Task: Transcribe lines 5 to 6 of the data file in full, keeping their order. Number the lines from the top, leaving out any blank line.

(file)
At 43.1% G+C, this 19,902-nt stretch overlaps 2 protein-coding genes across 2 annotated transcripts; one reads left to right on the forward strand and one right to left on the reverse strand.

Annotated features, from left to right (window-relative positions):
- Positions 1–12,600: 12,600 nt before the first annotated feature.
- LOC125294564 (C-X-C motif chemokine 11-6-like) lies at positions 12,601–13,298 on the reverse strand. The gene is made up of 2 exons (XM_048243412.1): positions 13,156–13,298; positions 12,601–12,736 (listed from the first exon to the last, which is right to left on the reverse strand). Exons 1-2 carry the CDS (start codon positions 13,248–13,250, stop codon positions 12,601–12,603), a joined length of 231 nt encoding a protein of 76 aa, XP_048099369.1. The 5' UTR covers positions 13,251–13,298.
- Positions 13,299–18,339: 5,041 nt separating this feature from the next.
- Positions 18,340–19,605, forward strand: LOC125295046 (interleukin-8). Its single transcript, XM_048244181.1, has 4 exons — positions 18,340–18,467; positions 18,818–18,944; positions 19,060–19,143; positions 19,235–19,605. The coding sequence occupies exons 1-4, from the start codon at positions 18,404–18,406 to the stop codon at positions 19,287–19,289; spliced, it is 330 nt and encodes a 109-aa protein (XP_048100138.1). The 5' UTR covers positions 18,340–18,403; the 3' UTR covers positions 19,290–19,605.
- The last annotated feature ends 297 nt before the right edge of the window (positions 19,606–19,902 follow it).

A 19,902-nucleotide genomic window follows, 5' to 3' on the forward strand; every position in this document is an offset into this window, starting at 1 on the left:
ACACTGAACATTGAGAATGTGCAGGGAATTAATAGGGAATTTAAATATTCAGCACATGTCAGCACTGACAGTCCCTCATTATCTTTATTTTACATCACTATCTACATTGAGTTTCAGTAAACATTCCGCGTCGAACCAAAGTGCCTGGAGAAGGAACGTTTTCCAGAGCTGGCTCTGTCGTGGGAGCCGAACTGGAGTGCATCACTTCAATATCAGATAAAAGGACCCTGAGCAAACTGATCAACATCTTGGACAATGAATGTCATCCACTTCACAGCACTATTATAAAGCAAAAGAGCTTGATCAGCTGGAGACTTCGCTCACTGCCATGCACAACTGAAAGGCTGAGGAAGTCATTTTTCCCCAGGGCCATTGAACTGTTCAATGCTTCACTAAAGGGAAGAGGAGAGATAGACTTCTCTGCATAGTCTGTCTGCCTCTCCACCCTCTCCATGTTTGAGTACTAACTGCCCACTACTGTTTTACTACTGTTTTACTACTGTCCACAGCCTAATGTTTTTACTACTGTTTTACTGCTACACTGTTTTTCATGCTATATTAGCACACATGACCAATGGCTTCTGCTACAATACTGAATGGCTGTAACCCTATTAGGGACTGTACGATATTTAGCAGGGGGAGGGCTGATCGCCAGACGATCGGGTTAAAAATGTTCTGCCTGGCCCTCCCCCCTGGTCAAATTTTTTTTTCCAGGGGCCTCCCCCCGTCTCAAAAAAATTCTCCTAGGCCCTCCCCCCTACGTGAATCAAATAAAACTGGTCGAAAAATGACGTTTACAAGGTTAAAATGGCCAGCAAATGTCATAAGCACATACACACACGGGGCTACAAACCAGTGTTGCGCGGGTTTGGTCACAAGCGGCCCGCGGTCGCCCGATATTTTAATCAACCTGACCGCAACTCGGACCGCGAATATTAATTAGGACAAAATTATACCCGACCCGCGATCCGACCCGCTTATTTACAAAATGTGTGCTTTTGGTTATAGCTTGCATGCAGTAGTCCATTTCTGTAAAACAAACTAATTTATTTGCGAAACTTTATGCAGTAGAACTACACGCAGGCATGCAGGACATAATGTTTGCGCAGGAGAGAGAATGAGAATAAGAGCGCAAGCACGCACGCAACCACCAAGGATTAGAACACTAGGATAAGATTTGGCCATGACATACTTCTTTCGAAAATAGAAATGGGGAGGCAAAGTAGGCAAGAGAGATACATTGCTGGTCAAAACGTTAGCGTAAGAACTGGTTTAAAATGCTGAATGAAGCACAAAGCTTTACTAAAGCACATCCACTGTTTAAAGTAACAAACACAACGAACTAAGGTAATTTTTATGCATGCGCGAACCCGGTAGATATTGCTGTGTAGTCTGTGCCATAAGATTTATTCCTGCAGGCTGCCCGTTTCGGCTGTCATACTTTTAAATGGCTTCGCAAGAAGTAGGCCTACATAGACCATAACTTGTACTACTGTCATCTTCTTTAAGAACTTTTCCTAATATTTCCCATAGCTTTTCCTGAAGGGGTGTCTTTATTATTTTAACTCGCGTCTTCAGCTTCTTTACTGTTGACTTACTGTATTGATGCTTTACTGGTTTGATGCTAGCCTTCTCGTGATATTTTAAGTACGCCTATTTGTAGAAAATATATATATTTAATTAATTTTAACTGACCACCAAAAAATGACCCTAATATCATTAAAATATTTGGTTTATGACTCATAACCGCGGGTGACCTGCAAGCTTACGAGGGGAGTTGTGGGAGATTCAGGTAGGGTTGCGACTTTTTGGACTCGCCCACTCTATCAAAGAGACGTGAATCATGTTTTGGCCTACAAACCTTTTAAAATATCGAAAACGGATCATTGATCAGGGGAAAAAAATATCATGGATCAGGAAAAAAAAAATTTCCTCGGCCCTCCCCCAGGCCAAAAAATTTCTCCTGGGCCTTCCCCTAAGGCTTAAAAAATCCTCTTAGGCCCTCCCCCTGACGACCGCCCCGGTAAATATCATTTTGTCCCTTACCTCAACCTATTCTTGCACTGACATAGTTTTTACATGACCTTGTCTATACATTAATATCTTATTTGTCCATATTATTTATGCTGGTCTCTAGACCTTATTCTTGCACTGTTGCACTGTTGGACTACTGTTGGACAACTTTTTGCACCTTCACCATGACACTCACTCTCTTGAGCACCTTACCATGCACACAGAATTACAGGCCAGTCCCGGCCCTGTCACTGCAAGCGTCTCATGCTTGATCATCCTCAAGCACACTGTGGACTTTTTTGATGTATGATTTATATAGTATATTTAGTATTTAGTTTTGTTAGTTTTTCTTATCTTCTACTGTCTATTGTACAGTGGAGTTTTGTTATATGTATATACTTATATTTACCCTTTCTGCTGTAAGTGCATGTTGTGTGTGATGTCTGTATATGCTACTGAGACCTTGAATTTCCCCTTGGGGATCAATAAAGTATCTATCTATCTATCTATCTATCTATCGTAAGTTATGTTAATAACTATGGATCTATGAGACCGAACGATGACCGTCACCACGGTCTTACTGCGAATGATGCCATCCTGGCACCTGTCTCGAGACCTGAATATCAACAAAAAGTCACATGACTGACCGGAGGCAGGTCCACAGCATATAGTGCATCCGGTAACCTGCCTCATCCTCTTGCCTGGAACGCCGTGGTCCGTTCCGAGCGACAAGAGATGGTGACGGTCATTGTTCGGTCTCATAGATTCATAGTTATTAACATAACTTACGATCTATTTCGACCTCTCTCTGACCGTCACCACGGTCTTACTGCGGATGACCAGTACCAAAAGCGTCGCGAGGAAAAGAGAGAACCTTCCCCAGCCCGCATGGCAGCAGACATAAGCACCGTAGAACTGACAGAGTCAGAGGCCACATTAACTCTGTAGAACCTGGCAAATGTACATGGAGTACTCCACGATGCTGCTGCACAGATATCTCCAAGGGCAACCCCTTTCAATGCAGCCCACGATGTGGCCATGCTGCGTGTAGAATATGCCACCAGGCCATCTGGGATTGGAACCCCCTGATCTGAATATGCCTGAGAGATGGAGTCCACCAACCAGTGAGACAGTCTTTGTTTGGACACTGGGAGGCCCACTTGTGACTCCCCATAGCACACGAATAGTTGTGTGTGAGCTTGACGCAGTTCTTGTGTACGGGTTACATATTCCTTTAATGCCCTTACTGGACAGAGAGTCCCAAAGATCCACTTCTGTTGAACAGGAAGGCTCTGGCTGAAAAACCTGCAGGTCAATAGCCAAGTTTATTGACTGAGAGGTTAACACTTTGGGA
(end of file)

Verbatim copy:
- Positions 13,299–18,339: 5,041 nt separating this feature from the next.
- Positions 18,340–19,605, forward strand: LOC125295046 (interleukin-8). Its single transcript, XM_048244181.1, has 4 exons — positions 18,340–18,467; positions 18,818–18,944; positions 19,060–19,143; positions 19,235–19,605. The coding sequence occupies exons 1-4, from the start codon at positions 18,404–18,406 to the stop codon at positions 19,287–19,289; spliced, it is 330 nt and encodes a 109-aa protein (XP_048100138.1). The 5' UTR covers positions 18,340–18,403; the 3' UTR covers positions 19,290–19,605.